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In this monograph the author has collected material from both clinical and experimental literature which indicates that lesions in descending cervical sympathetic pathways cause a typical Homer's syndrome on the side of the lesion. These interruptions may occur in the peripheral sympathetic chain, the spinal cord, the brain stem or the hypothalamus, or even in the thalamus. To investigate the last, which heretofore has been seen only in clinical cases, the author placed electrolytic lesions in the diencephalon of dogs. Thirty-one operations were performed, and 3 are reported on. In 2 dogs a typical Horner's syndrome, with miosis, exophthalmos and narrowing of the palpebral fissure, was transiently obtained. The lesions were in the anterior and superior part of the thalamus. In the third animal, with a lesion in the external thalamic nucleus, only homolateral miosis was obtained. The author used the reactions of the pupil to cocaine and atropine to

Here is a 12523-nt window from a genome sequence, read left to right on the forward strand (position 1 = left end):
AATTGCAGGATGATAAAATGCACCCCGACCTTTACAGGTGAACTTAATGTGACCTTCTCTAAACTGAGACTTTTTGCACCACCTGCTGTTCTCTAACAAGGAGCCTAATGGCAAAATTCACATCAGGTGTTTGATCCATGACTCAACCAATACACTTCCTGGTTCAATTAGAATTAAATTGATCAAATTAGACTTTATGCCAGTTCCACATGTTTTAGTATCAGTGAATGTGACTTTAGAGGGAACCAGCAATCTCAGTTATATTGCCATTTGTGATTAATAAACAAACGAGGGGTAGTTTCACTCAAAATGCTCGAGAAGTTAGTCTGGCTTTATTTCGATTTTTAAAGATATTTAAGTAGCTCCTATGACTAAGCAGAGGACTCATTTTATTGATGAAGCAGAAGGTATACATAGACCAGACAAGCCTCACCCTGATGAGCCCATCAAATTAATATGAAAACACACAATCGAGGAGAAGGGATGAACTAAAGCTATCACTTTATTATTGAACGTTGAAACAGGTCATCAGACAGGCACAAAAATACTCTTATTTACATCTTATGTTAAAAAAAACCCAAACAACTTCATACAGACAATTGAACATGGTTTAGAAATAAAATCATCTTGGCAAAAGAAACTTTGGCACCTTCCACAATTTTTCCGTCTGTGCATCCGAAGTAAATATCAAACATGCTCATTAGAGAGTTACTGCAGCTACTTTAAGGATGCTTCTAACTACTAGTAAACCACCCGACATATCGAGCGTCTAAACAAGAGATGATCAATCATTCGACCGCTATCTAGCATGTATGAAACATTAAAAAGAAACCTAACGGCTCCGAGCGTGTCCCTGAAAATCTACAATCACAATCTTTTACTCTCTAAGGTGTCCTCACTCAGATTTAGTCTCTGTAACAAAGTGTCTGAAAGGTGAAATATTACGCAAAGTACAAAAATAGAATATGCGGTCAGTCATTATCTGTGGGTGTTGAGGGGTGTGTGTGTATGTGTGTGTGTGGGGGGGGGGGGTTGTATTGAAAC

Les inégalités pupillaires d'origine sympathique dans les lésions du système nerveux central. Arch NeurPsych. 1939;41(1):222. doi:10.1001/archneurpsyc.1939.02270130232015
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